220 volts AC, 50Hz. European-style plugs with two round pins are used.
The little-discovered islands of São Tomé e Príncipe provide unspoiled beauty and isolation from the world now rarely found anywhere else. The islands lie on an alignment of once-active volcanoes, with rugged landscapes, dense forests and palm-fringed beaches, 250km (155 miles) off the coast of West Africa.
Exotic birds inhabit tropical jungles on islands that form Africa's smallest country. The picturesque town of São Tomé lies exactly on the equator, with colonial Portuguese architecture and attractive parks. The history of the islands is dominated by the slave trade and slave-worked plantations. The islands form one of the smallest countries in Africa.
Last updated: 13 February 2016
The travel advice summary below is provided by the Foreign and Commonwealth Office in the UK. 'We' refers to the Foreign and Commonwealth Office. For their full travel advice, visit www.gov.uk/foreign-travel-advice.
Crime rates are generally low, but burglaries and armed robberies do occur. Safeguard valuables and cash, particularly at the beach. Use a hotel safe where practical, and keep copies of important documents, including your passport.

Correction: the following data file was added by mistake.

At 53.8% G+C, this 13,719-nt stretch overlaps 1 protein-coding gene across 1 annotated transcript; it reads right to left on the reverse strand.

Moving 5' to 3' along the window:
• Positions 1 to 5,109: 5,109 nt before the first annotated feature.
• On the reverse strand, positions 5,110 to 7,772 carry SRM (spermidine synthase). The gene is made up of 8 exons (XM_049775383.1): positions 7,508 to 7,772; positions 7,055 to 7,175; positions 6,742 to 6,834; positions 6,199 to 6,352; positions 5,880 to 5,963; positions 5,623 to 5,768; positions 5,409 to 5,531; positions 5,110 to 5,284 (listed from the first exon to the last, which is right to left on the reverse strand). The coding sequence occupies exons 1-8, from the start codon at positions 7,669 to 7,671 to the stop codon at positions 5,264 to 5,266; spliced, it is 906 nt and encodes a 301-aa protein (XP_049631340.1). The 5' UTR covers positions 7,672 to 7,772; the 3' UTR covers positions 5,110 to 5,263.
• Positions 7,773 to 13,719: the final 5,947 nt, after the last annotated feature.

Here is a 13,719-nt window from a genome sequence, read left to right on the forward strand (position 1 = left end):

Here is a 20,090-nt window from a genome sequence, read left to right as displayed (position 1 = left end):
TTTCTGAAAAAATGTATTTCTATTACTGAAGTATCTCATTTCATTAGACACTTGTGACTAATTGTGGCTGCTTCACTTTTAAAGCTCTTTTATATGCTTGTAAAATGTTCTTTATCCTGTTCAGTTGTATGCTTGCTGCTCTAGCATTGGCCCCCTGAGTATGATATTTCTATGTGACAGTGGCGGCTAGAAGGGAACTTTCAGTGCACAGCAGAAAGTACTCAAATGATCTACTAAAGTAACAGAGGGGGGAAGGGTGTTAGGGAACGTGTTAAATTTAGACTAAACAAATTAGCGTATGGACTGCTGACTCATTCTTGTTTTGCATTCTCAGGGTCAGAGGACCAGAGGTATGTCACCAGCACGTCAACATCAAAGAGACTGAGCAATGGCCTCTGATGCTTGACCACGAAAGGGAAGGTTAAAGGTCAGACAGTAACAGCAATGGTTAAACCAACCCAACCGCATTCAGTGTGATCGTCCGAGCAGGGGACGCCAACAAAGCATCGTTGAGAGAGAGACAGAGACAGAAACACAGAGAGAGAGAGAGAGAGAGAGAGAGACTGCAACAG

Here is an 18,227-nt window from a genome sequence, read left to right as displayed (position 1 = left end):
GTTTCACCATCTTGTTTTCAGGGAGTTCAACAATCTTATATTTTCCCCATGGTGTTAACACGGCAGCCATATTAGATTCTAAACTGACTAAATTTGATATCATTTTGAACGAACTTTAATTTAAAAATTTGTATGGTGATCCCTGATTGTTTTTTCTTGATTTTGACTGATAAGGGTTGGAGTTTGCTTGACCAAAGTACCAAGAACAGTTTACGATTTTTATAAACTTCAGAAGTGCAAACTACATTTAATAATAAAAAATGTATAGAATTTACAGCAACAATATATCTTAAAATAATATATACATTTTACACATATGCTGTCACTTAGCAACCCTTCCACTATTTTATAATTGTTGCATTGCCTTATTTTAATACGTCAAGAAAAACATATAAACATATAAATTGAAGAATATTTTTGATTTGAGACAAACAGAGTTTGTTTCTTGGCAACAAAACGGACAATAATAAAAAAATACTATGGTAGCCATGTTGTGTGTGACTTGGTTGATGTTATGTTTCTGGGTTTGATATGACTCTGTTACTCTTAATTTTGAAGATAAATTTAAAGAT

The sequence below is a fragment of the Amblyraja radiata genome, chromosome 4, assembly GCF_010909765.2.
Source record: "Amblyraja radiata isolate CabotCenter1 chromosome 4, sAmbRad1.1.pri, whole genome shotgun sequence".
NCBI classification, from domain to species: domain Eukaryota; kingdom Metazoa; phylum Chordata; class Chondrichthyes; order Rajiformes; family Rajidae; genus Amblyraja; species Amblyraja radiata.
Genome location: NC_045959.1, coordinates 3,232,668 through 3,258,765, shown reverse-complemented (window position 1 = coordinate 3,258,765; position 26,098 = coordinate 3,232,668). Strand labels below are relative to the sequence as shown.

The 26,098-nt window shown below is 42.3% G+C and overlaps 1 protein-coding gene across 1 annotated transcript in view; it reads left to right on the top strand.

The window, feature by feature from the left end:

You should bring a valid International Driving Permit if you wish to hire a car. Traffic is light but the majority of roads are in poor condition, particularly outside the capital. Most roads are unlit. You should avoid being on the road at night (there are animals on the roads) and during periods of heavy rainfall (landslips and mudslides can occur).
There are shared taxis on Sao Tome, but no other public transport in Sao Tome and Principe.
The EU has published a list of air carriers that are subject to an operating ban or restrictions within the community.
Seats on the small aircraft that operate between the main island of Sao Tome and the smaller island of Príncipe need to be booked well in advance or there is a risk that you could become stranded.
Sao Tome and Principe is generally peaceful. Economic difficulties and political rows over the handling of investments in the islands’ development occasionally lead to civil unrest. You should avoid any demonstrations or large gatherings.